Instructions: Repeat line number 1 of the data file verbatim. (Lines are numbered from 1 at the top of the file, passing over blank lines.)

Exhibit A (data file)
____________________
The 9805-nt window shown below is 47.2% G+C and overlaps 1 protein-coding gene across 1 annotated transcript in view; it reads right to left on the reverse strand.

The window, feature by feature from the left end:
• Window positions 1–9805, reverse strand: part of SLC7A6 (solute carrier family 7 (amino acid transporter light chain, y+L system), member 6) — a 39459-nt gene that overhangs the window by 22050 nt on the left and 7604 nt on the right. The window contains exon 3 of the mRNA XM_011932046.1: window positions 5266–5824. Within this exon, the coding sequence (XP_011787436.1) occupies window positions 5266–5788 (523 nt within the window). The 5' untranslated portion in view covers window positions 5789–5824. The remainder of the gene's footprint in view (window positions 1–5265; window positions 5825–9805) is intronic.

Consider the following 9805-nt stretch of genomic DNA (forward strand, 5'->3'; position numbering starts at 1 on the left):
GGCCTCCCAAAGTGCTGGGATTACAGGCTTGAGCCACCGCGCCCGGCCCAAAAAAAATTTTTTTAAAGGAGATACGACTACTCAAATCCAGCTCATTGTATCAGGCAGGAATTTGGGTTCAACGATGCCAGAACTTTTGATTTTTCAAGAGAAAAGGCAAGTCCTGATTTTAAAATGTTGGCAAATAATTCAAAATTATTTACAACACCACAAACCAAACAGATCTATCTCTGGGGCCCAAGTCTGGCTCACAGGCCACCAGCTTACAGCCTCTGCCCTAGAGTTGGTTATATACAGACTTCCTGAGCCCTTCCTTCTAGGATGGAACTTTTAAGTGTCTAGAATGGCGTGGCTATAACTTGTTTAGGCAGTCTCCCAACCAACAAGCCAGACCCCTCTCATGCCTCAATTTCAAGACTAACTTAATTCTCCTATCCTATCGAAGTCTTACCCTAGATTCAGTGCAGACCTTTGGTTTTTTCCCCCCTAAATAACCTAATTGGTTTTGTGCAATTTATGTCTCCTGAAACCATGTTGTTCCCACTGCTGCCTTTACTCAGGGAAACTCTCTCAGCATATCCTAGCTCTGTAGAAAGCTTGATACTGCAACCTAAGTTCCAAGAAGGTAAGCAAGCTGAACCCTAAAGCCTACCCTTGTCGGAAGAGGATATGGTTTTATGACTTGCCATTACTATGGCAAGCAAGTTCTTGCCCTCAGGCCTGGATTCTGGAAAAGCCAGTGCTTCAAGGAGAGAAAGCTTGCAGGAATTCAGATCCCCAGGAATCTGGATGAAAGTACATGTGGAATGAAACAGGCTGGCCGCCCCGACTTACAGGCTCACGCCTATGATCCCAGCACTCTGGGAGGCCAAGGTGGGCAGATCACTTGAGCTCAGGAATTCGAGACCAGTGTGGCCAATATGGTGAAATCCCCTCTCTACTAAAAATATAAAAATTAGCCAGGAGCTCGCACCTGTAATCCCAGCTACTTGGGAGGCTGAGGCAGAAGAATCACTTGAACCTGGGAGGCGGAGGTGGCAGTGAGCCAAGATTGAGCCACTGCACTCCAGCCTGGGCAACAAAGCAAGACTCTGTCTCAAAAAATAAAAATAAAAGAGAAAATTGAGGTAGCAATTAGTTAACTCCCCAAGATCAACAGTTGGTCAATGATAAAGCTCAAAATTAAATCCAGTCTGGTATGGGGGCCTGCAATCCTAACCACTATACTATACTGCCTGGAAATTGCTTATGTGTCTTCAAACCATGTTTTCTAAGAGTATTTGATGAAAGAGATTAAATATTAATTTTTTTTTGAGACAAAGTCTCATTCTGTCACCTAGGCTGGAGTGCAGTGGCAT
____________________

The 9805-nt window shown below is 47.2% G+C and overlaps 1 protein-coding gene across 1 annotated transcript in view; it reads right to left on the reverse strand.